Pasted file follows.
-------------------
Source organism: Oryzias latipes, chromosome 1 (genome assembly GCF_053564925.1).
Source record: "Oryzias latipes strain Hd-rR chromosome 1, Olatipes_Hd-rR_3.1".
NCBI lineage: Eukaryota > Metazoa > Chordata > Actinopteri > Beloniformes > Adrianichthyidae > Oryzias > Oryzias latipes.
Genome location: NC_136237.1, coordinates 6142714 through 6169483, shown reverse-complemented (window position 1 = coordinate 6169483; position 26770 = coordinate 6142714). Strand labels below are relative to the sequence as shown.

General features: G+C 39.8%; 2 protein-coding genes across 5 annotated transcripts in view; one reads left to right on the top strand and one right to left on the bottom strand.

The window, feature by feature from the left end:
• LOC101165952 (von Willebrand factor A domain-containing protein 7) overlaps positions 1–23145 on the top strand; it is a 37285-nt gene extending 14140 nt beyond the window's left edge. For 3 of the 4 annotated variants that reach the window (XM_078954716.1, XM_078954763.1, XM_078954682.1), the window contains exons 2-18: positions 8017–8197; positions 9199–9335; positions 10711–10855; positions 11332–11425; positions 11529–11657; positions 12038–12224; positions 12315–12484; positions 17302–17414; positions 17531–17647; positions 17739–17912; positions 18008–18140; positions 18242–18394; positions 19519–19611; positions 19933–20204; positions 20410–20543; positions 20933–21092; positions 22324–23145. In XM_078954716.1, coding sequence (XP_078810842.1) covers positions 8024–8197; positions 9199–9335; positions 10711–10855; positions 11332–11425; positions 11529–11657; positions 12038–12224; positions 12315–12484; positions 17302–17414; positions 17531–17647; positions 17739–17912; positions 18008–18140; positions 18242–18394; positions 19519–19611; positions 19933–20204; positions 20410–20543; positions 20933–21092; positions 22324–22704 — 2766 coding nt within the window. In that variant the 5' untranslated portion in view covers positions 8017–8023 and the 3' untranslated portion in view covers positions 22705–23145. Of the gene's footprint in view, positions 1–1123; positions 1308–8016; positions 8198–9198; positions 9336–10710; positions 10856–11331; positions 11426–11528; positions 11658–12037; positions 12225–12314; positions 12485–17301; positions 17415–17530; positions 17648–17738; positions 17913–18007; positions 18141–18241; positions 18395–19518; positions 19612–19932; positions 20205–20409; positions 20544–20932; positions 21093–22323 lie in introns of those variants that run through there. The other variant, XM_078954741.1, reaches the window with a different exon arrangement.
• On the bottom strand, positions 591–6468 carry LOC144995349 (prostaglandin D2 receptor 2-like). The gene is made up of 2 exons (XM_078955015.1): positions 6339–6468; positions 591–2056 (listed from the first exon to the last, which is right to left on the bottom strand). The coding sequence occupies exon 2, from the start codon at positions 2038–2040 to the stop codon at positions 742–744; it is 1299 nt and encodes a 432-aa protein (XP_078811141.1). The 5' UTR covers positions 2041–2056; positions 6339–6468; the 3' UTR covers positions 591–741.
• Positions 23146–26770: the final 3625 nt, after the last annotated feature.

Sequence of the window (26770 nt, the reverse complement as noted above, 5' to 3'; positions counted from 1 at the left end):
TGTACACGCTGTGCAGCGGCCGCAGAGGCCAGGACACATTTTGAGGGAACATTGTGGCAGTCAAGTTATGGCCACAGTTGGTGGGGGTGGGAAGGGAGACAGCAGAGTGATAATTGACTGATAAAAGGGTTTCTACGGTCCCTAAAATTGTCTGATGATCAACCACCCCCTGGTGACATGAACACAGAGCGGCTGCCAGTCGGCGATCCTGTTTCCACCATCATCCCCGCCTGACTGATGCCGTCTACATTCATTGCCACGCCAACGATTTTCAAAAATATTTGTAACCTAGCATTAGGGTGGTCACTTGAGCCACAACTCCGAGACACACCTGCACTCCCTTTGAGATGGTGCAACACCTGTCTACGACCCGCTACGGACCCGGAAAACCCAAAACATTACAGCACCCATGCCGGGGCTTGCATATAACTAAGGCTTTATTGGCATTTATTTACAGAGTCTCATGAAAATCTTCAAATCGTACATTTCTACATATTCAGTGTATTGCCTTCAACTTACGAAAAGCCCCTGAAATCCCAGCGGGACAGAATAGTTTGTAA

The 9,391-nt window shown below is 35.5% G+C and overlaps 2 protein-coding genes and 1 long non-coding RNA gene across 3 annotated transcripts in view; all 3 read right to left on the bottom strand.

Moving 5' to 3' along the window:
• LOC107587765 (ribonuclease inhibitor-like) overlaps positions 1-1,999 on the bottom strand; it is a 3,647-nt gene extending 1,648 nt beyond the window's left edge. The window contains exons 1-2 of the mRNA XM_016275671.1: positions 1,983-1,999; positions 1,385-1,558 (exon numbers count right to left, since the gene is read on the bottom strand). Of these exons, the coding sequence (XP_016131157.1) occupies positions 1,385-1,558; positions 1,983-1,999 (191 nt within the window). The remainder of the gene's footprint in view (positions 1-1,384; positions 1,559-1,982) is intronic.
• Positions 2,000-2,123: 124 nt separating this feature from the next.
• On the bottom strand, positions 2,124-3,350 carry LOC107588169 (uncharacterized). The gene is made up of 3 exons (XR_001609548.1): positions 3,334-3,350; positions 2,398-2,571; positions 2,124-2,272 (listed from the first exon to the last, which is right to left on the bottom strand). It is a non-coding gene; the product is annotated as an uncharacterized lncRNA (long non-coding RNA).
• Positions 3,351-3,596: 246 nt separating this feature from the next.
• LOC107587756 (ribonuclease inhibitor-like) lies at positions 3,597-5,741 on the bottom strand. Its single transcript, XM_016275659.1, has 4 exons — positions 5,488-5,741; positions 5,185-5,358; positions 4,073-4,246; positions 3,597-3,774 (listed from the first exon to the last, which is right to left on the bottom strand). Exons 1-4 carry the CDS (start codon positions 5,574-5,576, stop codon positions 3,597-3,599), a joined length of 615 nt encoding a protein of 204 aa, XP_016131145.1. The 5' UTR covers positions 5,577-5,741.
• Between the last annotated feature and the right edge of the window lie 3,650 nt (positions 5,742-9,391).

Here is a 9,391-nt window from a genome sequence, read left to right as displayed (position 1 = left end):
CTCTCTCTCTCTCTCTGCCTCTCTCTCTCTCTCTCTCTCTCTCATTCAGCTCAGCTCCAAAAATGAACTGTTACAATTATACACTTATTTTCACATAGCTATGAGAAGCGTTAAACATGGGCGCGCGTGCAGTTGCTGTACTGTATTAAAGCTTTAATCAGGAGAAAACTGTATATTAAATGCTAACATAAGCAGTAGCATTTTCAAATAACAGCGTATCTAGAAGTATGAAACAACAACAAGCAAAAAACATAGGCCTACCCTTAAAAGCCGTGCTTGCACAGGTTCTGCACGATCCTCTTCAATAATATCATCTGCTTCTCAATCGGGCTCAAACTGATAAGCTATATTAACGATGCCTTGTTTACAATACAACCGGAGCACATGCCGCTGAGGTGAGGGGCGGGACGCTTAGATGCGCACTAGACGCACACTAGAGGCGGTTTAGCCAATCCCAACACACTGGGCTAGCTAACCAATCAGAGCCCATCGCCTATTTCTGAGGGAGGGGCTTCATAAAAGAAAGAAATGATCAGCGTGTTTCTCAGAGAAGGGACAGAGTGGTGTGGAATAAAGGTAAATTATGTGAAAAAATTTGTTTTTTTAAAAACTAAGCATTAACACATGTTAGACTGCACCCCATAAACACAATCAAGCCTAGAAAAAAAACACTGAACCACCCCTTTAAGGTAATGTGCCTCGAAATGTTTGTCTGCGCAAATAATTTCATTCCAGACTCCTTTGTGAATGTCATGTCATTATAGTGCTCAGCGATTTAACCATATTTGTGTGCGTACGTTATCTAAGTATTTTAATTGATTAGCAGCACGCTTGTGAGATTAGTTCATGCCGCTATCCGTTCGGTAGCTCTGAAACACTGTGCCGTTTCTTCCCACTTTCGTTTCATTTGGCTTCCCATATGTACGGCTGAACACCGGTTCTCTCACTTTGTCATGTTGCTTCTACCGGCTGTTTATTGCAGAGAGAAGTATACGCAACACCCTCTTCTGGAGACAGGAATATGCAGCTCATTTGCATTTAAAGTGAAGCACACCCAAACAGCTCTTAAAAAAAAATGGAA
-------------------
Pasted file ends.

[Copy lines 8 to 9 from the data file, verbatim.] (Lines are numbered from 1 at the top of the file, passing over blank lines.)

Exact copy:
• On the bottom strand, positions 591–6468 carry LOC144995349 (prostaglandin D2 receptor 2-like). The gene is made up of 2 exons (XM_078955015.1): positions 6339–6468; positions 591–2056 (listed from the first exon to the last, which is right to left on the bottom strand). The coding sequence occupies exon 2, from the start codon at positions 2038–2040 to the stop codon at positions 742–744; it is 1299 nt and encodes a 432-aa protein (XP_078811141.1). The 5' UTR covers positions 2041–2056; positions 6339–6468; the 3' UTR covers positions 591–741.
• Positions 23146–26770: the final 3625 nt, after the last annotated feature.